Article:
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Kiln furniture and stuck pots





In the past few years since I moved to Taku, I’ve been around to some of the various kiln ruins in Taku, Arita, and Takeo. I’ve collected various shards that have been laying on the ground or falling down a slope after a good rain. Here are some of the things I’ve picked up along the way.

Since there were no Advancer shelves around 400 years ago, everything sat perched on these pieces of furniture, or perched on each other. Remember, the split bamboo noborigama didn’t have a very high ceiling.

The capital I shaped things are called ‘tochin’ down here, though I think they may have a different name in other areas of Japan. But, you know what they say: ‘ A tochin by any other name…’ The squat, fat thing is called a ‘hama’. This one has a really beautiful white/light blue opalescence , especially when it’s wet, but unfortunately it doesn’t come through in the photo all that well. It has a big old bowl foot attached to it, porcelain from Arita, and as my mentor says, is ‘fairly young, maybe 300 years old or so’.

The two tochin both came from kilns in Taku, as did the inverted cup sitting on the tall one. By inverted I mean it is right side up the way you see it, but it turned nearly inside out in the firing. I thought it was too cool, so I found a tochin of the size it originally sat on to display it. It is Kurogaratsu (black Karatsu), a semi matt black glaze there are many recipes for, though I have found one type of stone on top of the mountain behind my house that makes a beautiful kurogaratsu glaze all by itself, and I’m probably not the only one to have figured that out.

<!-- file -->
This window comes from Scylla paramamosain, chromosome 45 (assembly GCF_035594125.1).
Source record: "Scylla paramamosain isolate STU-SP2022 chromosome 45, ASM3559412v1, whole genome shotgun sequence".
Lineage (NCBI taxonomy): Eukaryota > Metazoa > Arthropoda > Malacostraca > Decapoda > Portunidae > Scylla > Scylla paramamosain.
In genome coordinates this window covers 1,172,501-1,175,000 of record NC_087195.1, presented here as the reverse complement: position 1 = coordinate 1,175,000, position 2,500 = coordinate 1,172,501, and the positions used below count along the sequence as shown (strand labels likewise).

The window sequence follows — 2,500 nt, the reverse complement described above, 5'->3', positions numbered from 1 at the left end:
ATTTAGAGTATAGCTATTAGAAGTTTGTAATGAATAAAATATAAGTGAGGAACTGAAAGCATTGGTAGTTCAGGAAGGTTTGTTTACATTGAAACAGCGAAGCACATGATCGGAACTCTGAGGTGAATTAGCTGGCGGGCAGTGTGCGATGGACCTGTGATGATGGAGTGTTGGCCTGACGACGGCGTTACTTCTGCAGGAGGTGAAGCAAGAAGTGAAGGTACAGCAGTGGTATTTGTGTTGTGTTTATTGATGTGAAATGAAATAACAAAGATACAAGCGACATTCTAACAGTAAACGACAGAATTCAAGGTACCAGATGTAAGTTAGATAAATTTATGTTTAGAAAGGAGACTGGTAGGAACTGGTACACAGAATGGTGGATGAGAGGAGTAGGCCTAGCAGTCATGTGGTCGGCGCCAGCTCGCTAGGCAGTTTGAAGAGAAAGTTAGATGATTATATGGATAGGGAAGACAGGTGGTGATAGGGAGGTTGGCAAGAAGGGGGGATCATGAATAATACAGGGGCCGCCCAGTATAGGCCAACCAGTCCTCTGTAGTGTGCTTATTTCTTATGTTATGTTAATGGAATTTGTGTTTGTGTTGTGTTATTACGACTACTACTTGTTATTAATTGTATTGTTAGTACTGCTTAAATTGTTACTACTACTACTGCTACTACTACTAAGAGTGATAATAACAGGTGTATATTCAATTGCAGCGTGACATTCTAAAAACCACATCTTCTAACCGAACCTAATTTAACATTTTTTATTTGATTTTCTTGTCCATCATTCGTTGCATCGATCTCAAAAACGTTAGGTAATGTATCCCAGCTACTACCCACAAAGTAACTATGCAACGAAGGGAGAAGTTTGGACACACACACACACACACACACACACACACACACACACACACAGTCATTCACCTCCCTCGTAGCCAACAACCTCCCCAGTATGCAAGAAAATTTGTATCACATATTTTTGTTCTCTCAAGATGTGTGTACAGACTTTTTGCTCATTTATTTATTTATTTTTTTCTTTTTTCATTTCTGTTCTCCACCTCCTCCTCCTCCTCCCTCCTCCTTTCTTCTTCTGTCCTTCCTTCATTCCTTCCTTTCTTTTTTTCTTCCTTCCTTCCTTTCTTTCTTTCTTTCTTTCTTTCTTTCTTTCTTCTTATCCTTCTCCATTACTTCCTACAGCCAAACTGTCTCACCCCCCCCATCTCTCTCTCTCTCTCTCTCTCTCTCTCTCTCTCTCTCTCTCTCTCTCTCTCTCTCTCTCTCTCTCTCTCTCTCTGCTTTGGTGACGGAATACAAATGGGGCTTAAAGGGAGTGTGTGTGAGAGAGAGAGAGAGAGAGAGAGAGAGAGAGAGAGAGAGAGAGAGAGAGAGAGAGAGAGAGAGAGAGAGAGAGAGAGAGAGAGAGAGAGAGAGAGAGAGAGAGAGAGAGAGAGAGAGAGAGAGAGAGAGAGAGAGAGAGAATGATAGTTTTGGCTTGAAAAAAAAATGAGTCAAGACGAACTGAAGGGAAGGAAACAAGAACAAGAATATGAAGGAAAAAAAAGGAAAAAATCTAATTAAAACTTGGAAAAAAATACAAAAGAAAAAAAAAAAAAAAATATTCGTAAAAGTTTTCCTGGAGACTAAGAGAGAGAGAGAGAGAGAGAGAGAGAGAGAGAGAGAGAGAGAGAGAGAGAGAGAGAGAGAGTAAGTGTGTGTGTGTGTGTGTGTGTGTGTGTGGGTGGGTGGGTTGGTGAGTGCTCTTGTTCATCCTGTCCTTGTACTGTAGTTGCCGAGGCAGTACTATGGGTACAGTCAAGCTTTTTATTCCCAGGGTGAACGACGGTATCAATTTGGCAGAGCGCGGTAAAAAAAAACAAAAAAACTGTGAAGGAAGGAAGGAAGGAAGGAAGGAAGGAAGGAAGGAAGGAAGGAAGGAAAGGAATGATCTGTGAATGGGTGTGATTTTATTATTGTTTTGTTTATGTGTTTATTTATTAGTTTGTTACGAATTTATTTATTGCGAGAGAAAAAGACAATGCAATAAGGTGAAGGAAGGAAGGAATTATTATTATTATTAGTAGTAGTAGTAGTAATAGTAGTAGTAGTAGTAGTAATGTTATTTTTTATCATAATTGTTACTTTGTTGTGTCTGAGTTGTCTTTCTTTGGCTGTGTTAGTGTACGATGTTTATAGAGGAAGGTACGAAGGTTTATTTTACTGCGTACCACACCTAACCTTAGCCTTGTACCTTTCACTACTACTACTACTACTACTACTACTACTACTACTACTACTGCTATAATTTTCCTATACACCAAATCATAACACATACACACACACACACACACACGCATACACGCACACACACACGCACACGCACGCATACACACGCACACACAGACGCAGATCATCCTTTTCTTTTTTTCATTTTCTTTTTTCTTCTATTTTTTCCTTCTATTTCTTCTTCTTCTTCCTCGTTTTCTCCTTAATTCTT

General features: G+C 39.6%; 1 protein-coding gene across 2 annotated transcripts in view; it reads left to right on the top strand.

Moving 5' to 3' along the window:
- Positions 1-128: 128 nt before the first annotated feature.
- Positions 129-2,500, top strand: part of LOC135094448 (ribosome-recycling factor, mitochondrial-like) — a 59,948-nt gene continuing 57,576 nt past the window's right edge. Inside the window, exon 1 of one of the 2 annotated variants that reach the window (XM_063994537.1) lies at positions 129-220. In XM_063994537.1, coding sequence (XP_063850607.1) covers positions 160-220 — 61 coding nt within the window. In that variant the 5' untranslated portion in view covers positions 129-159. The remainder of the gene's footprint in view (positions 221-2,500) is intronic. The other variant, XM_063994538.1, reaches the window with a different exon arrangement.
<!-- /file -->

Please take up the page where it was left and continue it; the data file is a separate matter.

The bottom 3 pieces are my sentimental favorites. They are pieces of the first kiln (a waridakeshiki nobori) built in Japan, by Ri Sanpei, the Korean potter credited with discovering porcelain in Japan, and responsible for the subsequent boom in Arita. He first came to Taku and built 2 kilns here. These wall chunks came from the Tojinkoba Gama ruin, which was excavated and cataloged several years ago. Now, it’s difficult to tell there was anything there in the first place, but some of these crusty old pieces still can be found laying around. The ruin is a few hundred yards from my house. When we built this house we found LOTS of shards of various styles laying around under the rice field. A couple of weeks ago I found a porcelain shard with a basic gosu underglaze design, stuck firmly to another piece of porcelain, and both with lots of sand and chunks stuck to the base. It really gets me to thinking. Here is a piece that is an obvious throw away, no one ever used it. Yet, the excavation at Tojinkoba showed no evidence that porcelain was fired there. I doubt that Ri Sanpei picked up his house and moved to Arita when he found white clay, without testing first. I believe that this piece was a test piece done before he moved to Arita. I spoke recently with the curator of the Taku city historical museum, and he hinted that they believe they haven’t discovered all the kilns that Ri built, and that the area around our house was the center of activity 400+years ago. This makes me wonder if maybe there was another kiln closer to our site (there is a river nearby) that the test was done in. Unfortunately I can’t show the test piece because it disappeared from in front of my workshop, with 8 neighborhood kids running around that seems to happen frequently.

Plates and Dishes




Here are some other stuff that’s gotten fired before and during the wedding cupfest.